[JURIST] Human Rights Watch (HRW) [advocacy website] expressed concern [press release] Friday over aging men and women becoming the most rapidly growing group in US prisons and the ability of officials to provide appropriate housing and medical care to these individuals. The report [text, PDF], "Old Behind Bars: The Aging Prison Population in the United States," asserts that, depending on the state, the cost to effectively house and treat older prisoners is three to nine times higher than those for younger prisoners. The report found that 9.6 percent of prisoners are serving life sentences and an additional 11.2 percent have sentences longer than 20 years. Among other recommendations, HRW urged state and federal officials to:
The number of US state and federal prisoners age 55 or older is currently 124,400 which grew 282 percent between 1995 and 2010, while the total number of prisoners grew by only 42 percent.
- Review sentencing and release policies to determine which could be modified to reduce the growing population of older prisoners without risking public safety;
- Develop comprehensive plans for housing, medical care, and programs for the current and projected populations of older prisoners; and
- Modify prison rules that impose unnecessary hardship on older inmates.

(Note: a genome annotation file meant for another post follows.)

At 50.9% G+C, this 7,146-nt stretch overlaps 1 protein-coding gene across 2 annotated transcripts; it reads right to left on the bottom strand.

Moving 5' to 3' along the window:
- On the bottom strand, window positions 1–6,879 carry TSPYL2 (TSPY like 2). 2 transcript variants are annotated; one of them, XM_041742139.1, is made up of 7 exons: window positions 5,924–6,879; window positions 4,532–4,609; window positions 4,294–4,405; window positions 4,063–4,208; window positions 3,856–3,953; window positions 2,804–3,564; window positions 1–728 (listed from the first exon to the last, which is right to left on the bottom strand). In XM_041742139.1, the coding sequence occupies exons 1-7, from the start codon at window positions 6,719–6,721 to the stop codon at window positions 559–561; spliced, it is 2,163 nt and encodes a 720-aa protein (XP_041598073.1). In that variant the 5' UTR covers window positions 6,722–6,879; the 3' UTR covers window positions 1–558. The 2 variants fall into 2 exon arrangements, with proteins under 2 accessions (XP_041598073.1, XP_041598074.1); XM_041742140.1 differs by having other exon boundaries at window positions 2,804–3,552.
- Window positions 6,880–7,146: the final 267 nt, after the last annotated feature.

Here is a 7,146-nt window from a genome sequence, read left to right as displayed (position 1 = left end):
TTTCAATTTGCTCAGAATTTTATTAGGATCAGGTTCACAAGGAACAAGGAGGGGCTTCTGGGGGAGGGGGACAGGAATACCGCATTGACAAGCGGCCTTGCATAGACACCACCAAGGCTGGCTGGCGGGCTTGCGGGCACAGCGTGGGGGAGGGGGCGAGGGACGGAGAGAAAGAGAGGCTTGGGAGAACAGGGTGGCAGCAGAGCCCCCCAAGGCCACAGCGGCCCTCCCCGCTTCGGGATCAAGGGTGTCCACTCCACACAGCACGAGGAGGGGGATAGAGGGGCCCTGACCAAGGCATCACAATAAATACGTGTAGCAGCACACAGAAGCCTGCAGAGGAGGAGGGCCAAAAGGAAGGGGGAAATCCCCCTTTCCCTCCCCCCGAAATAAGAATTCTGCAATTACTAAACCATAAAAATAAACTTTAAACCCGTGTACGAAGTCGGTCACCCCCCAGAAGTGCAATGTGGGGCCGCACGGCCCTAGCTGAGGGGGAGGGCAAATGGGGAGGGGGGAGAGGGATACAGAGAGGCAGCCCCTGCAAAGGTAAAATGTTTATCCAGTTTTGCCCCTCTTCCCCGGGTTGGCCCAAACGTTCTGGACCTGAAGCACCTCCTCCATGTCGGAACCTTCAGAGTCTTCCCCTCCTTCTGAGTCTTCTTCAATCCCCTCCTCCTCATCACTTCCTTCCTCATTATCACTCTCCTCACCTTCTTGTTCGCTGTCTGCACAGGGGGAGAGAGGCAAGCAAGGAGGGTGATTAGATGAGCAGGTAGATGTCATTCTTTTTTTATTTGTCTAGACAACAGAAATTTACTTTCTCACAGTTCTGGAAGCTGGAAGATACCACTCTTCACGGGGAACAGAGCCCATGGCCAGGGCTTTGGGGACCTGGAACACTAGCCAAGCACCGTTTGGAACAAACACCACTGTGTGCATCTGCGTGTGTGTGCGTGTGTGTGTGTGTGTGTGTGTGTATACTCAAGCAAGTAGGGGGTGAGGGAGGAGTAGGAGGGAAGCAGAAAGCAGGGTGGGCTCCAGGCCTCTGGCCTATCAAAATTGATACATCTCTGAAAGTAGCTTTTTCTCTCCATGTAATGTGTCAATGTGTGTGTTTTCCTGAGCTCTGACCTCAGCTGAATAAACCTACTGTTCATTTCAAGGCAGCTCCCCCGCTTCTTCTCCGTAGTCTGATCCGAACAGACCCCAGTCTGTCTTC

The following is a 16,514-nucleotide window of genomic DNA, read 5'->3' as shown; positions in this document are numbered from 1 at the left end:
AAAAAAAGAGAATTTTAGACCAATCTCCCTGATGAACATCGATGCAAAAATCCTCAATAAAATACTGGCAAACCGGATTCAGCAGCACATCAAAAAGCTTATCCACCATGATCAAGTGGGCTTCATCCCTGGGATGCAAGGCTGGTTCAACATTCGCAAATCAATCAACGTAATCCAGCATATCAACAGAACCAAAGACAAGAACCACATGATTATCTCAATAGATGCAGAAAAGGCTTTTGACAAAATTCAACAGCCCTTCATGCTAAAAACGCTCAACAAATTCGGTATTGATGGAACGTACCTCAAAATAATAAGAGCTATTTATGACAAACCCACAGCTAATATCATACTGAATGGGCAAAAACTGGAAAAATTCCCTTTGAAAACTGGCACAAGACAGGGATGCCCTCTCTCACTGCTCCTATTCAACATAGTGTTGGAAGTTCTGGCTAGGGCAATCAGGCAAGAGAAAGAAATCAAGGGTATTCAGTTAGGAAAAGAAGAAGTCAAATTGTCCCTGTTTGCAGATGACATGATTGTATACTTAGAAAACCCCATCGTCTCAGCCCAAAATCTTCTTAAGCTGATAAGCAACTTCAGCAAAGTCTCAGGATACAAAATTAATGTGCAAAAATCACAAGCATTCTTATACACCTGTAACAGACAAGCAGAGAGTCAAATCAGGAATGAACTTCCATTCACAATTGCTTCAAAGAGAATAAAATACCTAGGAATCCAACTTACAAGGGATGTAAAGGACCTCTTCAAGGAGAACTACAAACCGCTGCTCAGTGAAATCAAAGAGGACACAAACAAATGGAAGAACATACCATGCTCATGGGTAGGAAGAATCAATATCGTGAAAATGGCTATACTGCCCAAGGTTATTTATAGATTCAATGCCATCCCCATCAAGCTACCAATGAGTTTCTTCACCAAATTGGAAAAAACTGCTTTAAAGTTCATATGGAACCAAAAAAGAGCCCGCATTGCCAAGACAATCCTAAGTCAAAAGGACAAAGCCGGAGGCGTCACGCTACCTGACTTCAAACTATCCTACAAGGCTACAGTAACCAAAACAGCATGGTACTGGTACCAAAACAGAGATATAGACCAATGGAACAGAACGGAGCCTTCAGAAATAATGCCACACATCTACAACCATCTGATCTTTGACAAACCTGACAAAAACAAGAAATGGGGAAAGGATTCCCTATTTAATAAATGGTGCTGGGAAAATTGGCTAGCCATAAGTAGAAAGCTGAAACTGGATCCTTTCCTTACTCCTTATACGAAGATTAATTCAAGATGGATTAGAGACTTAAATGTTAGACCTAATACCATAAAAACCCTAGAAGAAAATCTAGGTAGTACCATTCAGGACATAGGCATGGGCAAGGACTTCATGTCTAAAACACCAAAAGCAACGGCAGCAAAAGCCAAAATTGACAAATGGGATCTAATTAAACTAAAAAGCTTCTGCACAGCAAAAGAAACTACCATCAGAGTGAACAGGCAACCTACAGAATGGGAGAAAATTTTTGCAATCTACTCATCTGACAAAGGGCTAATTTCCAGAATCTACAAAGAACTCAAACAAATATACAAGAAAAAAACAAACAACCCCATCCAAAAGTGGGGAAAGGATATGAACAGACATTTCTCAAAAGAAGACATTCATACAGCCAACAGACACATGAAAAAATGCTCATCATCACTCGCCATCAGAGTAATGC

California's prison population has raised particular concerns. Earlier this month, a judge for the US District Court for the Northern District of California [official website] ruled that California prison officials have failed to protect disabled parolees [JURIST report] by not providing them wheelchairs and other mobility assistance devices. Last year, the US Supreme Court ruled [opinion, PDF] in Brown v. Plata [Cornell LII backgrounder] to uphold an order requiring California to release up to 46,000 prisoners [JURIST report] to remedy the state's overcrowded prisons [JURIST news archive]. California submitted a plan [JURIST report] to comply with the court's order, but the state's Legislative Analyst's Office [official website] has concluded that California is unlikely to meet [JURIST report] the Supreme Court's two-year deadline. According to the International Center for Prison Studies [official website], the US has the most prisoners per capita [text, PDF] in the world.